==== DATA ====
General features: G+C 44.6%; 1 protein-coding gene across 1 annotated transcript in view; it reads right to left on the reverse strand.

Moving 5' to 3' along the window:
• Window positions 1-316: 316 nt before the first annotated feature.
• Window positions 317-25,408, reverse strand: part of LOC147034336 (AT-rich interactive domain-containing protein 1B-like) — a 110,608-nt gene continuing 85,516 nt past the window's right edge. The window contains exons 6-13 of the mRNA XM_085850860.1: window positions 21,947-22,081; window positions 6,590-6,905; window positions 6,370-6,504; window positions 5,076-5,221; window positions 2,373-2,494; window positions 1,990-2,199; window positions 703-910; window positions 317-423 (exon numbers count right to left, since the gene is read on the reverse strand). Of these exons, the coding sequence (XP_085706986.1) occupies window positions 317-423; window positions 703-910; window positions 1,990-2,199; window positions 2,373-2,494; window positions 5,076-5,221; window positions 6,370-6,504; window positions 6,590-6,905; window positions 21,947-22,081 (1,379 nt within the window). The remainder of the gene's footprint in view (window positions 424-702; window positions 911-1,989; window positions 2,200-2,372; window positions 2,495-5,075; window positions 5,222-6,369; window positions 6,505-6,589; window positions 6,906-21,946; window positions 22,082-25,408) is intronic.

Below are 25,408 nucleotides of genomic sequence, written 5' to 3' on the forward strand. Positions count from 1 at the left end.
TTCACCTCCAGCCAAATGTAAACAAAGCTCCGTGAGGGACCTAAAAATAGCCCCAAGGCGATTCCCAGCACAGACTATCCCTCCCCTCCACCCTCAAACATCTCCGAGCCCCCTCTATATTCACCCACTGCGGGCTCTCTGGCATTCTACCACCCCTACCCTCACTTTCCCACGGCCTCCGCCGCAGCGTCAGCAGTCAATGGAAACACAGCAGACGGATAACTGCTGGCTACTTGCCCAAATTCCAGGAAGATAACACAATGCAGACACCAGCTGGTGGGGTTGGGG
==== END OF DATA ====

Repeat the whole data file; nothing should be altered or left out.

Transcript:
General features: G+C 44.6%; 1 protein-coding gene across 1 annotated transcript in view; it reads right to left on the reverse strand.

Moving 5' to 3' along the window:
• Window positions 1-316: 316 nt before the first annotated feature.
• Window positions 317-25,408, reverse strand: part of LOC147034336 (AT-rich interactive domain-containing protein 1B-like) — a 110,608-nt gene continuing 85,516 nt past the window's right edge. The window contains exons 6-13 of the mRNA XM_085850860.1: window positions 21,947-22,081; window positions 6,590-6,905; window positions 6,370-6,504; window positions 5,076-5,221; window positions 2,373-2,494; window positions 1,990-2,199; window positions 703-910; window positions 317-423 (exon numbers count right to left, since the gene is read on the reverse strand). Of these exons, the coding sequence (XP_085706986.1) occupies window positions 317-423; window positions 703-910; window positions 1,990-2,199; window positions 2,373-2,494; window positions 5,076-5,221; window positions 6,370-6,504; window positions 6,590-6,905; window positions 21,947-22,081 (1,379 nt within the window). The remainder of the gene's footprint in view (window positions 424-702; window positions 911-1,989; window positions 2,200-2,372; window positions 2,495-5,075; window positions 5,222-6,369; window positions 6,505-6,589; window positions 6,906-21,946; window positions 22,082-25,408) is intronic.

Below are 25,408 nucleotides of genomic sequence, written 5' to 3' on the forward strand. Positions count from 1 at the left end.
TTCACCTCCAGCCAAATGTAAACAAAGCTCCGTGAGGGACCTAAAAATAGCCCCAAGGCGATTCCCAGCACAGACTATCCCTCCCCTCCACCCTCAAACATCTCCGAGCCCCCTCTATATTCACCCACTGCGGGCTCTCTGGCATTCTACCACCCCTACCCTCACTTTCCCACGGCCTCCGCCGCAGCGTCAGCAGTCAATGGAAACACAGCAGACGGATAACTGCTGGCTACTTGCCCAAATTCCAGGAAGATAACACAATGCAGACACCAGCTGGTGGGGTTGGGG